New translation by Minna Zallman Proctor
‘Dear Michele, she wrote, I’m writing principally to tell you that your father is sick. Go visit him. He says he hasn t seen you for days.’
Michele is the beloved only son of a large, dysfunctional family in 1970s Italy. Headstrong and independent, he has disappeared to London without explanation. Back in Italy, his father lies dying. Michele’s departure sets forth a series of events that will bring together everyone in his life – his mother Adriana, living in the countryside with her two twin daughters Bebetta and Nannetta, his long-suffering sister Angelica, his loyal and sad friend Osvaldo, and Mara, a young woman who is prone to showing up on doorsteps with a baby that may or may not be Michele’s.
The story of the Prodigal Son turned on its head, Happiness, As Such is a short, absurdly funny novel-in-letters about complicated families and missed connections.
‘These books snare so much of what is odd and lovely and fleeting in the world. It is work that saved and sustained the writer after unimaginable loss. It buoys us up, too.’ – Parul Sehgal, The New York Times
‘This deeply moving novel is a masterpiece.’ – Book Riot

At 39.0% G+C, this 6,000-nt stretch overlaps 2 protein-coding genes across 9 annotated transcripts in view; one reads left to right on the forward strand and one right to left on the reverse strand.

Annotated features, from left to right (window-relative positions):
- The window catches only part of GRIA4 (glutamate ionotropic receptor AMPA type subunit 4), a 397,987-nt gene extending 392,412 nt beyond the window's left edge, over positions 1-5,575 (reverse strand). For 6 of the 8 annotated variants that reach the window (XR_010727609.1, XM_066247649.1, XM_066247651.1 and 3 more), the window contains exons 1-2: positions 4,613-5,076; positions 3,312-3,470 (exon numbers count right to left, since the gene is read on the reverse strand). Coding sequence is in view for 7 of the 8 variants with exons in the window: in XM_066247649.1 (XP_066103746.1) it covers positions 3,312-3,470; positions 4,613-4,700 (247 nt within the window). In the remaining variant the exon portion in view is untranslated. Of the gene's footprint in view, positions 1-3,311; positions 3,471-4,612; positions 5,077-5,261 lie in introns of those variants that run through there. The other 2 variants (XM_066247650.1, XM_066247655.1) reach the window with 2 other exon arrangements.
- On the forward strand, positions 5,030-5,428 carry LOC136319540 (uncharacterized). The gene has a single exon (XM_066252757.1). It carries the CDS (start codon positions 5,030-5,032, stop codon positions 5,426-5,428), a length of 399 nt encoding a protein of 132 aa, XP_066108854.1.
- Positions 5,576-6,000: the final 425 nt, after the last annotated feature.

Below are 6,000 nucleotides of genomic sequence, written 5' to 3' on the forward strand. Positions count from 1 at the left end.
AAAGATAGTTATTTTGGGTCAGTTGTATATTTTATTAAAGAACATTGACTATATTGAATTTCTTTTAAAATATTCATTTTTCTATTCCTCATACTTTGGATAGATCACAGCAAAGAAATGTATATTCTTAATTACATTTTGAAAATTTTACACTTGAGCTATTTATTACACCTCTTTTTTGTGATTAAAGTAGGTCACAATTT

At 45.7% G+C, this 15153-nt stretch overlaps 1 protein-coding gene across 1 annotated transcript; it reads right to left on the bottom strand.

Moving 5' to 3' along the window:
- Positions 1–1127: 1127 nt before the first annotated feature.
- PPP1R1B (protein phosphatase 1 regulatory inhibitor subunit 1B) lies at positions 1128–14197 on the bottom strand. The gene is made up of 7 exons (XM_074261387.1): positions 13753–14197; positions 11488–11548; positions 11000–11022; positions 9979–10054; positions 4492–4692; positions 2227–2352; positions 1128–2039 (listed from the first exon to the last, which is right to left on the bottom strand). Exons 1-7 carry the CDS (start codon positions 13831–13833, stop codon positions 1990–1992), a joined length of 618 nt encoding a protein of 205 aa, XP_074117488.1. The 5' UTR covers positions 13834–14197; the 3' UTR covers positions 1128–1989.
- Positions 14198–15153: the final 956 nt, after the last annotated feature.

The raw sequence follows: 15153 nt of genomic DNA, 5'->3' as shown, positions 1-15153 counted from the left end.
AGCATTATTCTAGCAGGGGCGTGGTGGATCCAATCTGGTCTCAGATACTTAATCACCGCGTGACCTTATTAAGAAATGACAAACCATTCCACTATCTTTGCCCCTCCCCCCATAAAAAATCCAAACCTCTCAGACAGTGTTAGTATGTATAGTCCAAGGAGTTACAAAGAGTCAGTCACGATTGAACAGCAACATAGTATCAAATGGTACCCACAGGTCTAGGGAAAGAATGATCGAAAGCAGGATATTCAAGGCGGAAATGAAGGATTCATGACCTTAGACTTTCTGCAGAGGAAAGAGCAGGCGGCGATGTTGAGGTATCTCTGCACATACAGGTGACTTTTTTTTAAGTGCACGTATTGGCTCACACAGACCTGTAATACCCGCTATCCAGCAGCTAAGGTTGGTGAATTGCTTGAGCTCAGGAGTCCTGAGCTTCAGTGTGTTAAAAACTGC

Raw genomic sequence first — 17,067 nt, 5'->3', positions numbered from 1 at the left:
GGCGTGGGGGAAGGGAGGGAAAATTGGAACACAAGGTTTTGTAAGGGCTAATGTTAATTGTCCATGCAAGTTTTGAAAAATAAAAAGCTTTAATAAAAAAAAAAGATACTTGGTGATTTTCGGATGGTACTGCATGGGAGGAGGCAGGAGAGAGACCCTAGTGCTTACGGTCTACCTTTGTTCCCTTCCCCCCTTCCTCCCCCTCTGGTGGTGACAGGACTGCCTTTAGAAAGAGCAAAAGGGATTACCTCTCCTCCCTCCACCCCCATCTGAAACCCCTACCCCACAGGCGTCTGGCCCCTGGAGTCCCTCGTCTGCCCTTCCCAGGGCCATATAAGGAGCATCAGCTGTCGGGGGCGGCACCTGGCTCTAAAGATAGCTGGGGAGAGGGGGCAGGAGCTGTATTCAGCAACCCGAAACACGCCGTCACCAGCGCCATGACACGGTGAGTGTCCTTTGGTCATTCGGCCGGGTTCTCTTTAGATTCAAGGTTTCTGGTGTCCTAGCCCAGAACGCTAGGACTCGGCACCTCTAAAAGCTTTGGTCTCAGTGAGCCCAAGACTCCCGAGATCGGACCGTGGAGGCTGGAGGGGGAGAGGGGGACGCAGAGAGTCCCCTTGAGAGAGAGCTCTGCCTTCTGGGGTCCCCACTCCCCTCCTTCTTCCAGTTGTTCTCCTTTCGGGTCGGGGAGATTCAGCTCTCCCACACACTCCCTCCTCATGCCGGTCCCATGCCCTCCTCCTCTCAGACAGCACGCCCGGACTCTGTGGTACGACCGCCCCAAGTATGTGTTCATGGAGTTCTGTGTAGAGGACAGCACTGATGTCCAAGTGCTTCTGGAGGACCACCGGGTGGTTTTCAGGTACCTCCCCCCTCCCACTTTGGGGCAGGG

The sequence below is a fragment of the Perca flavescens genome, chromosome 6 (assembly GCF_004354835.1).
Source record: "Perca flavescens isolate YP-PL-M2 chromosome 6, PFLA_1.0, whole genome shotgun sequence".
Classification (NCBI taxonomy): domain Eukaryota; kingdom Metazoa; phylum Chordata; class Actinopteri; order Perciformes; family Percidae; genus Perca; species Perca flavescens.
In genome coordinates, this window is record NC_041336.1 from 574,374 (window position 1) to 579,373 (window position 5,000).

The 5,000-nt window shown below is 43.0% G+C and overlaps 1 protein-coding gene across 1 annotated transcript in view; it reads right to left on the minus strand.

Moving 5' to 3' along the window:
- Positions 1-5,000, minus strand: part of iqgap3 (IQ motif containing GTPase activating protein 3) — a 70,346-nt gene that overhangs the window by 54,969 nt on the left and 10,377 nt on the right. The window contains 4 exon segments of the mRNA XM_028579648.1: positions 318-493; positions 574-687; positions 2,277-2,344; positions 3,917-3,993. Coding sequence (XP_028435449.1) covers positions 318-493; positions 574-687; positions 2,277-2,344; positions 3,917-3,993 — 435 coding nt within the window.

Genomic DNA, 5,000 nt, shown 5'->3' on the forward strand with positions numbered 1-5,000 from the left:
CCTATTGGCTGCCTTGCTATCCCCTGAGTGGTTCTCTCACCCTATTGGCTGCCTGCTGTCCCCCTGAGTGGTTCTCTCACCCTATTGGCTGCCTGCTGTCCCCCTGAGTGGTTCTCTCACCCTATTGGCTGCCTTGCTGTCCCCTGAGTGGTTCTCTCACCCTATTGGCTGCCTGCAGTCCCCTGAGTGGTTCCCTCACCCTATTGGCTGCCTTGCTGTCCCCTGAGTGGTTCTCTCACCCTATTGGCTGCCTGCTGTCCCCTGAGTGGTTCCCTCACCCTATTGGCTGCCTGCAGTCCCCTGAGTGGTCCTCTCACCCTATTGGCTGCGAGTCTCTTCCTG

‘Ginzburg gives us a new template for the female voice and an idea of what it might sound like.’ – Rachel Cusk
‘Ginzburg’s beautiful words have such solidity and simplicity. I read her with joy and amazement.’ – Tessa Hadley
‘If Ferrante is a friend, Ginzburg is a mentor.’ – Lara Feigel, Guardian
‘Her prose style is deceptively simple and very complex. Its effect on the reader is both calming and thrilling – that’s not so easy to do.’ – Deborah Levy
‘I’m utterly entranced by Ginzburg’s style – her mysterious directness, her salutary ability to lay things bare that never feels contrived or cold, only necessary, honest, clear.’ – Maggie Nelson
‘Her sentences have great precision and clarity, and I learn a lot when I read her.’ – Zadie Smith
There is no one quite like Ginzburg for telling it like it is.’ – Phillip Lopate
‘Her simplicity is an achievement, hard-won and remarkable, and the more welcome in a literary world where the cloak of omniscience is all too readily donned.’ –William Weaver, The New York Times